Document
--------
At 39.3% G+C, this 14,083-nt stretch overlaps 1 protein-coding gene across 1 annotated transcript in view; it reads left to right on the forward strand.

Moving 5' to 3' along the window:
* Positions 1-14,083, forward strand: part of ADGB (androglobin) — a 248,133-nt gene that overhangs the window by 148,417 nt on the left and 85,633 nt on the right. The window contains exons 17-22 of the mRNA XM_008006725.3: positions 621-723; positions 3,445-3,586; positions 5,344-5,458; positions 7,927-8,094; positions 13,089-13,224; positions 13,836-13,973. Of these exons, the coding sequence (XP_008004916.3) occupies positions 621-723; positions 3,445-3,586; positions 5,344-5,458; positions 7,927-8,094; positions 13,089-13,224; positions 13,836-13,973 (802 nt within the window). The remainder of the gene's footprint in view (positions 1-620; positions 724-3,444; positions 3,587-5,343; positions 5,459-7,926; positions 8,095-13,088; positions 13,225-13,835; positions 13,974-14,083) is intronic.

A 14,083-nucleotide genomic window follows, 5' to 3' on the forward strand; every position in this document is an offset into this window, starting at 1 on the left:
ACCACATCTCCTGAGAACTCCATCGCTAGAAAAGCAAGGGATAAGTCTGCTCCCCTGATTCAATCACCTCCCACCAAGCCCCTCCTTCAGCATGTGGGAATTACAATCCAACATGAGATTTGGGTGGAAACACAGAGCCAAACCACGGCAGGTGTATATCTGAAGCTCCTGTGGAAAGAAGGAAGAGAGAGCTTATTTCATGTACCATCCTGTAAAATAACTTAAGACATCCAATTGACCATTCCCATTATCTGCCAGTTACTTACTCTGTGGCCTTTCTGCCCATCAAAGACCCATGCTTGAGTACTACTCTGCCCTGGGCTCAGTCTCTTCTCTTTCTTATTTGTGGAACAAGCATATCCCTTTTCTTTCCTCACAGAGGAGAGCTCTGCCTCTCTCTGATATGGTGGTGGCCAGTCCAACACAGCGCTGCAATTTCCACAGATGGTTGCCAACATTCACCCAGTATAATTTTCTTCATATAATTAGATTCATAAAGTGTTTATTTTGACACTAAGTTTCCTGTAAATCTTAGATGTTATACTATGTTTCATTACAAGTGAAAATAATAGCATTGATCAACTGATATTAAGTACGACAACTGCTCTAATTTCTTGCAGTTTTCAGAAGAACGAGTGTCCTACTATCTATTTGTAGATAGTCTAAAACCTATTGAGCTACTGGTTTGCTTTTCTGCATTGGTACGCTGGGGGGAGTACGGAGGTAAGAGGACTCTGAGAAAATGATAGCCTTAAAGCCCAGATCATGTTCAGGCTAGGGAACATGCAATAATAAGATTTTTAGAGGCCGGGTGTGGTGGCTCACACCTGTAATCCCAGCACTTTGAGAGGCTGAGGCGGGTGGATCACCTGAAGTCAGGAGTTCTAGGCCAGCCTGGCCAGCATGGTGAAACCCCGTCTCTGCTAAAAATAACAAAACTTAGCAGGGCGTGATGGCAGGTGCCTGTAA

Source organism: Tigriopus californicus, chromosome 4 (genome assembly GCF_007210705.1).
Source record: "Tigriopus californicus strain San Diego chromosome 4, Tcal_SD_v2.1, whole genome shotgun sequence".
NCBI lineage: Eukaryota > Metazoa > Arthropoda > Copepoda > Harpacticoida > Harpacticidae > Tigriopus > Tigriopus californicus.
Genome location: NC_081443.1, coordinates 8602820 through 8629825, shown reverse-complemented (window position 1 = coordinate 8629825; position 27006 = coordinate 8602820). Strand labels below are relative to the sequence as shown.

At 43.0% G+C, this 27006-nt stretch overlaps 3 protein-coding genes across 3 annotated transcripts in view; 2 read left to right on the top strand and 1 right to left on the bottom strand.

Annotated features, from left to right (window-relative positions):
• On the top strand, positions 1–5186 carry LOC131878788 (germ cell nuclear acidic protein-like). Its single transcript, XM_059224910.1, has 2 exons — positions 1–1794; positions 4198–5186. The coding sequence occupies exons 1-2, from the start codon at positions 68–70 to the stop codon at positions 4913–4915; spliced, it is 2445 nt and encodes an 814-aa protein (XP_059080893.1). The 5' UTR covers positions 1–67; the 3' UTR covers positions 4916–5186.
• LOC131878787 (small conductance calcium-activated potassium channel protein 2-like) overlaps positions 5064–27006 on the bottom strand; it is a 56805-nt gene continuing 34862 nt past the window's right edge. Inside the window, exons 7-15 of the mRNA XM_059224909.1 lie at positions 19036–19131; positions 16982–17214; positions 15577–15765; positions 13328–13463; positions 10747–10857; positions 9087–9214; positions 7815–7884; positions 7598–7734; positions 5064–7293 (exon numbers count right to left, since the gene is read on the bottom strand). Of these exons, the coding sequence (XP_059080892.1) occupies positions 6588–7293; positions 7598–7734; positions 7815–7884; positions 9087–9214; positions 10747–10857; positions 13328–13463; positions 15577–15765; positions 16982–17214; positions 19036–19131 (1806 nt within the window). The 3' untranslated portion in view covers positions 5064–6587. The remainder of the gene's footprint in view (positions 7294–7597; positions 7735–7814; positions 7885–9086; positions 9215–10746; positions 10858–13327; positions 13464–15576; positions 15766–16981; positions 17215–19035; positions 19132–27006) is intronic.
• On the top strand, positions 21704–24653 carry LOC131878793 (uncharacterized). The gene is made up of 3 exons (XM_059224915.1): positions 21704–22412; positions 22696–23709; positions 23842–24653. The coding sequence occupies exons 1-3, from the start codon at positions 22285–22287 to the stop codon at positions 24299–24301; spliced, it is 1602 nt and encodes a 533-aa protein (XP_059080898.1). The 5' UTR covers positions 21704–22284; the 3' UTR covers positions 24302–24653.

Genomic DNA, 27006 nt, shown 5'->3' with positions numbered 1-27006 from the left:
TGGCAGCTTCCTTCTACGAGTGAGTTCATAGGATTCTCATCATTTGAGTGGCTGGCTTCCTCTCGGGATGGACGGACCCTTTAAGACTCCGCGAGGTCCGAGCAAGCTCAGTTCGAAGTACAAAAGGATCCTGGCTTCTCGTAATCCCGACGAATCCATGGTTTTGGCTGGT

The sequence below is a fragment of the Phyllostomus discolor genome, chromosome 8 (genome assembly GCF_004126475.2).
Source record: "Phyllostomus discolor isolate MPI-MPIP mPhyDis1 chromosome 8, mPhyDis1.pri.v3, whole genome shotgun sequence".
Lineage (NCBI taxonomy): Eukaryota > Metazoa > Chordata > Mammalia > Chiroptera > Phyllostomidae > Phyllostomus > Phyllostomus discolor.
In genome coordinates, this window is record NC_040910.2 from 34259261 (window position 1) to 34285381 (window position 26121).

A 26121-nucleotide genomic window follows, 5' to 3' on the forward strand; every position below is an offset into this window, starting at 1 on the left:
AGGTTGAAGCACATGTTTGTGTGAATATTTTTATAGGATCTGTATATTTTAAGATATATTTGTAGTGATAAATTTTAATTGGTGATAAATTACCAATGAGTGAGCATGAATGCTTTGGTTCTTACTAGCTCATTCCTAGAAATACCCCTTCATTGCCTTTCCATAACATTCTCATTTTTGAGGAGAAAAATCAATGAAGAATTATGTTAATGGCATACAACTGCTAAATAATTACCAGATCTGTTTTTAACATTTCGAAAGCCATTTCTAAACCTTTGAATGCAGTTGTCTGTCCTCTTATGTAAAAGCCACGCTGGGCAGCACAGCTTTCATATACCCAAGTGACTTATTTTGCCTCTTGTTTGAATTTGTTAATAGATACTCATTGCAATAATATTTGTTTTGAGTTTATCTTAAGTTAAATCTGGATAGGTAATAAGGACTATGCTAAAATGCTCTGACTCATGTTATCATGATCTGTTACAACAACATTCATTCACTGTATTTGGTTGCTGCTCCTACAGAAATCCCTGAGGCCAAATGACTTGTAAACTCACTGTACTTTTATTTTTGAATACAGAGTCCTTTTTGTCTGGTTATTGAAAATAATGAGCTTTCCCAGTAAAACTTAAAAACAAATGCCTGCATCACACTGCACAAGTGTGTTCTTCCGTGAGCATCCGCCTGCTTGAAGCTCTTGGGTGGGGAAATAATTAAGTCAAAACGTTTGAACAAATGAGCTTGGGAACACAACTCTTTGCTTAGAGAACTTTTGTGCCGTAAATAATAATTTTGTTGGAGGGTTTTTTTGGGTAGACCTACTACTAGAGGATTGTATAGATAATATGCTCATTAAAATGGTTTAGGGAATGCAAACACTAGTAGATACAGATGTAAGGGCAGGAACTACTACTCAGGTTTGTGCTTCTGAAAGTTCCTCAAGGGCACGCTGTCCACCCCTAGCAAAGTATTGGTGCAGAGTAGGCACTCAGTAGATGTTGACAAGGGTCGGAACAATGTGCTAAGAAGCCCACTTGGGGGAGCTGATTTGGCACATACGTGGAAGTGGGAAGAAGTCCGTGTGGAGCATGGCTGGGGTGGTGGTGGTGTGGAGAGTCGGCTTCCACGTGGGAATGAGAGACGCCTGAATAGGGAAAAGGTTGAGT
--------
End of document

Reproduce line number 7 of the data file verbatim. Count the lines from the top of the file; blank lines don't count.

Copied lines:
Source record: "Tigriopus californicus strain San Diego chromosome 4, Tcal_SD_v2.1, whole genome shotgun sequence".